Sad. Bye.

Martín Rabezzana said...

One more thing and I leave: according to Basques, the oldest ethnic group from "that" continent was Basque; DNA tests of 2003 have proven that a large part of the population of "that" continent arrived from the Iberian peninsula (a fact opposed to what "experts" were saying), in 2006, DNA tests have proven that the indigenous populations from the Englands arrived from the north of what is now Spain and spoke a language related to Basque... DNA tests confirm the concepts from Basques according to which their ethnic group is the oldest of that continent; ¿what language did they speak? Basque (Euskera); euskera is probably the oldest language of that continent and according to Jorge María Ribero-Meneses, the oldest language of the world, which means that indoeuropean comes from Euskera and so does Latin, Greek, romance languages, etcetera, and he is also saying that the homo sapiens race started in Cantabria, Spain; the oldest human remains of that continent were found in 2007 in Atapuerca, now experts are not sure about the African origin of humanity... a DNA test, and centuries of studies from "experts" are useless... The prehistorian and philologist already mentioned, is also saying that the Atlantis is in the coast of Cantabria; it sounds too much, but, his theories promoted in the 80's started to being taken seriously in the late 90's since evidences started to prove them right.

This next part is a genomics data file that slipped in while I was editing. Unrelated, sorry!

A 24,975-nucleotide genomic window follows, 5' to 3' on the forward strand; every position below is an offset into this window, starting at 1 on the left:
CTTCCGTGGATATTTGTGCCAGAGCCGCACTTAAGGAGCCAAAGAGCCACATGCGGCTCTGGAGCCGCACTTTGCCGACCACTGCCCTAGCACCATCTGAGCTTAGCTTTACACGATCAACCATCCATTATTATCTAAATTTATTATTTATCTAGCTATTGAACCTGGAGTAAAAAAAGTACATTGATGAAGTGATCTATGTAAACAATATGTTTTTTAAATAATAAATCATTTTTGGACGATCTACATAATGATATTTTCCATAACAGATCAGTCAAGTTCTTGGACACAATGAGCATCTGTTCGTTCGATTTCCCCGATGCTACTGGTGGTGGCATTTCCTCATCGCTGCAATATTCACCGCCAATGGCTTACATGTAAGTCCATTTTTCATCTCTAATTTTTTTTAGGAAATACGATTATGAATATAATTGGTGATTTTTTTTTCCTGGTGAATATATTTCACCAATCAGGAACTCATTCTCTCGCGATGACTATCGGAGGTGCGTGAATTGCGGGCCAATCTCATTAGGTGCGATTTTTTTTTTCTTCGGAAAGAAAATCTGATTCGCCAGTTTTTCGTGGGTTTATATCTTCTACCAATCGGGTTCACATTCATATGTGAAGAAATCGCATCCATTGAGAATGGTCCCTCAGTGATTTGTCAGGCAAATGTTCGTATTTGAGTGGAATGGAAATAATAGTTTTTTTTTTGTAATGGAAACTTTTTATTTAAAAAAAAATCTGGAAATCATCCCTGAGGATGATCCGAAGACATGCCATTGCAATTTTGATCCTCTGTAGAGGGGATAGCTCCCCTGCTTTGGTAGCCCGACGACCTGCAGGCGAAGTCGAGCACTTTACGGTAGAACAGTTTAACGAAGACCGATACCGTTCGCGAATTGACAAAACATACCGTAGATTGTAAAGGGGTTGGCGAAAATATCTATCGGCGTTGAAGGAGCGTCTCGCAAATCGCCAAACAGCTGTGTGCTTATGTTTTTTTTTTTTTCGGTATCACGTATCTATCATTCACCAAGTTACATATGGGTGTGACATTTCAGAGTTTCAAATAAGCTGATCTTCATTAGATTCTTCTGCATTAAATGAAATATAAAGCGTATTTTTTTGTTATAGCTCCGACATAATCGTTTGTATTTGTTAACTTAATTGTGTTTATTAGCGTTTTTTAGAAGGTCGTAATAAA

Believe whatever you want, but if you are objective, you have to base your opinions on evidences and be willing to accept the possibility that new evidences discredit EVERYTHING you have always thought that the truth was.

There is a blog called "Iberia, cuna de la humanidad" in which writings from Ribero-Meneses are presented; if more concepts of his are confirmed by evidences, he will be considered the greatest historian ever.

CIngram said...

Most of what you just said doesn't even make sense, which makes it rather hard to answer.

DNA analysis can't tell you what language people spoke. Neither Romance languages nor English derive from Basque. That is as certain as that the sun will rise tomorrow.

I have no idea what the rest of your comments is supposed to mean. Sorry.

I had a look at Jorge Ribero-Meneses. If you can't see at a glance that he's a nut, then there isn't much point continuing those converstaion.